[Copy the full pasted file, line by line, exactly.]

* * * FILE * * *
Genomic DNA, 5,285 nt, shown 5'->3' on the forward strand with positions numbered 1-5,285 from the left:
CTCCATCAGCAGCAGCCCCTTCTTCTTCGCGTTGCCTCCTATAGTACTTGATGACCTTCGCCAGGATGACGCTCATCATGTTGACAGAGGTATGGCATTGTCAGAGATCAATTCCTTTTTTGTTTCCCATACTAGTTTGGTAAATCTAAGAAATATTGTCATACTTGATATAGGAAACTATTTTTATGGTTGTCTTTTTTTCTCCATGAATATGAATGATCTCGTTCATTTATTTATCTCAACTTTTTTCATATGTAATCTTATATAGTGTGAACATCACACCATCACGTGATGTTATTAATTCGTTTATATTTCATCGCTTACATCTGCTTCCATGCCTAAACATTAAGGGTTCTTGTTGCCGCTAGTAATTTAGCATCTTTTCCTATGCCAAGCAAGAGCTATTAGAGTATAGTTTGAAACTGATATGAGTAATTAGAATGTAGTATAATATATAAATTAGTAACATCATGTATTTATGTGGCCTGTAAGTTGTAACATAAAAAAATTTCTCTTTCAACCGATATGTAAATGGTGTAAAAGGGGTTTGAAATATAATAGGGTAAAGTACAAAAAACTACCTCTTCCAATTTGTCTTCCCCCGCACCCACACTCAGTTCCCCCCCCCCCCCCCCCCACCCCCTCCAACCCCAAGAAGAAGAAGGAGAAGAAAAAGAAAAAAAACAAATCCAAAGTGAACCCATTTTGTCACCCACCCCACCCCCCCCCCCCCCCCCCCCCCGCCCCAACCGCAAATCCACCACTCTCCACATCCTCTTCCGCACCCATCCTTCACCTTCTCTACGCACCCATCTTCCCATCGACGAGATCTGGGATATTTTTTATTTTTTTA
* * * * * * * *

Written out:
Genomic DNA, 5,285 nt, shown 5'->3' on the forward strand with positions numbered 1-5,285 from the left:
CTCCATCAGCAGCAGCCCCTTCTTCTTCGCGTTGCCTCCTATAGTACTTGATGACCTTCGCCAGGATGACGCTCATCATGTTGACAGAGGTATGGCATTGTCAGAGATCAATTCCTTTTTTGTTTCCCATACTAGTTTGGTAAATCTAAGAAATATTGTCATACTTGATATAGGAAACTATTTTTATGGTTGTCTTTTTTTCTCCATGAATATGAATGATCTCGTTCATTTATTTATCTCAACTTTTTTCATATGTAATCTTATATAGTGTGAACATCACACCATCACGTGATGTTATTAATTCGTTTATATTTCATCGCTTACATCTGCTTCCATGCCTAAACATTAAGGGTTCTTGTTGCCGCTAGTAATTTAGCATCTTTTCCTATGCCAAGCAAGAGCTATTAGAGTATAGTTTGAAACTGATATGAGTAATTAGAATGTAGTATAATATATAAATTAGTAACATCATGTATTTATGTGGCCTGTAAGTTGTAACATAAAAAAATTTCTCTTTCAACCGATATGTAAATGGTGTAAAAGGGGTTTGAAATATAATAGGGTAAAGTACAAAAAACTACCTCTTCCAATTTGTCTTCCCCCGCACCCACACTCAGTTCCCCCCCCCCCCCCCCCCACCCCCTCCAACCCCAAGAAGAAGAAGGAGAAGAAAAAGAAAAAAAACAAATCCAAAGTGAACCCATTTTGTCACCCACCCCACCCCCCCCCCCCCCCCCCCCCCGCCCCAACCGCAAATCCACCACTCTCCACATCCTCTTCCGCACCCATCCTTCACCTTCTCTACGCACCCATCTTCCCATCGACGAGATCTGGGATATTTTTTATTTTTTTA